Tuesday, October 30, 2007

Pills: To Push or Withhold?

"Pope Benedict XVI said Monday that pharmacists have a right to use conscientious objection to avoid dispensing emergency contraception or euthanasia drugs _ and told them they should also inform patients of the ethical implications of using such drugs."


This is a controversy which has been going on for several years. On the one hand, the Vatican and conservative group would like to make it illegal for pharmacists to distribute drugs that they consider to be morally objectionable. On the other hand, many liberal groups are pushing to make it illegal for pharmacists not to fill prescriptions for such drugs.

Having recently read Luther's Eight Sermons at Wittenberg, I find that Luther's handling of the reform of worship there to shed interesting light on the struggle to control pharmacists. In 1521 and 1522, a group of reformers under the leadership of Andreas Karlstadt decided to impose Luther's ideas by force. At the time Luther was in hiding and did not play a part in this, but when he found out about it, he went to Wittenberg and said the following to the reformers:

"In both [things which are necessary, and things which are a matter of choice], love must deal with our neighbor in the same manner as God has dealt with us; it must walk the straight road, straying neither to the left nor to the right. In the things which are “musts” and are matters of necessity, such as believing in Christ, love nevertheless never uses force or undue constraint. Thus the mass [as practiced at this time] is an evil thing, and God is displeased with it, because it is performed as if it were a sacrifice and work of merit. Therefore it must be abolished. Here there can be no question or doubt, any more than you should ask whether you should worship God. Here we are entirely agreed: the private masses must be abolished. As I have said in my writings, I wish they would be abolished everywhere and only the ordinary evangelical mass be retained. Yet Christian love should not employ harshness here nor force the matter. However, it should be preached and taught with tongue and pen that to hold mass in such a manner [as it is now] is sinful, and yet no one should be dragged away from it by the hair; for it should be left to God, and his Word should be allowed to work alone, without our work or interference. Why? Because it is not in my power or hand to fashion the hearts of men as the potter molds the clay and fashion them at my pleasure [Ecclus. 33:13]. I can get no farther than their ears; their hearts I cannot reach. And since I cannot pour faith into their hearts, I cannot, nor should I, force any one to have faith. That is God’s work alone, who causes faith to live in the heart."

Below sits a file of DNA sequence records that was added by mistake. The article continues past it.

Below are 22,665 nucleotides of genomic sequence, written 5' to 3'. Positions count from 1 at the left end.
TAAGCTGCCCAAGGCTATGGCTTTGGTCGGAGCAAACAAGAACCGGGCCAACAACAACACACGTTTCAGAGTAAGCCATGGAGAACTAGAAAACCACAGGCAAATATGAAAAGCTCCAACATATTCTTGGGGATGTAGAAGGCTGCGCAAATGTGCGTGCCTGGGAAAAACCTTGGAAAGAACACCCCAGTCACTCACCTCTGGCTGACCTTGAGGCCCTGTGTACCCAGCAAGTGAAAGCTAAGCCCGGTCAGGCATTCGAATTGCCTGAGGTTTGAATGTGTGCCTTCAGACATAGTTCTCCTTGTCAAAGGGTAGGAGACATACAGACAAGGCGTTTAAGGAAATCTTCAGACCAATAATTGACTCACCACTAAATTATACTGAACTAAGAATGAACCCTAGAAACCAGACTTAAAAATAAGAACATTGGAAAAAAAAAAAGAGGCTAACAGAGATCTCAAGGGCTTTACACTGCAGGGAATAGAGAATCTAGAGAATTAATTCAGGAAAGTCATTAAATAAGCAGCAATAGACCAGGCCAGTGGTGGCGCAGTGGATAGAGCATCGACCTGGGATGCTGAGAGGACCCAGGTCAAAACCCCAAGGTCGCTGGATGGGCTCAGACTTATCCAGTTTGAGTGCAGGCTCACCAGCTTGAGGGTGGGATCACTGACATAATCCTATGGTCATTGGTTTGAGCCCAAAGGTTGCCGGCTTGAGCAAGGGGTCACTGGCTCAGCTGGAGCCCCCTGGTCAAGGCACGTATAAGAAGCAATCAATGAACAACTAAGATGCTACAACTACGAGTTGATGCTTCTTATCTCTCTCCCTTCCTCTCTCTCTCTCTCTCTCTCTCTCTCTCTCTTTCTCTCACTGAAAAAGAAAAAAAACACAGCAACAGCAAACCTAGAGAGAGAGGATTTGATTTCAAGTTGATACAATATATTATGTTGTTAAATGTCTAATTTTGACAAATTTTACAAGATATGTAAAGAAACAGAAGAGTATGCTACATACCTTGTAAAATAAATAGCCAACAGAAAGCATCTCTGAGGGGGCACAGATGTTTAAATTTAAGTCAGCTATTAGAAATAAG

For Luther, the pastoral issue of including and loving all people (even those who hold views diametrically opposed to yours) trumps all. Reforms must be made, but never should a person be forced to act in a certain way.

I see a couple of implications as to how these ideas apply to the discussion of pharmacists filling prescriptions, regardless of whether or not to do so is immoral. First, those pharmacists who feel it is wrong to distribute certain drugs should not be required to do so. Second, those people who have been prescribed medication and wish to taken, should in no way be prevented from receiving their medication.

How would this work? Earlier this month in Illinois, a compromised was settled in which pharmacists can step aside and have someone else in their pharmacy fill an objectionable prescription, so long as there is always a way for a patient to receive medication.

It looks like both the Pope and the State of Illinois are taking a tip from Luther.

Monday, October 15, 2007

Muslims, Christians, and the Messiah

This past week, 138 Muslim leaders from around the world sent an open letter to His Holiness Pope Benedict XVI, Rev. Mark S. Hanson, 24 other specific Christian leaders, and "Leaders of Christian Churches, everywhere…." The letter is entitled A Common Word between Us and You and calls for peace, justice and understanding between Christians and Muslims. The letter points to the primacy of the commandments to love God and your neighbor in both religions as the basis for such a goal: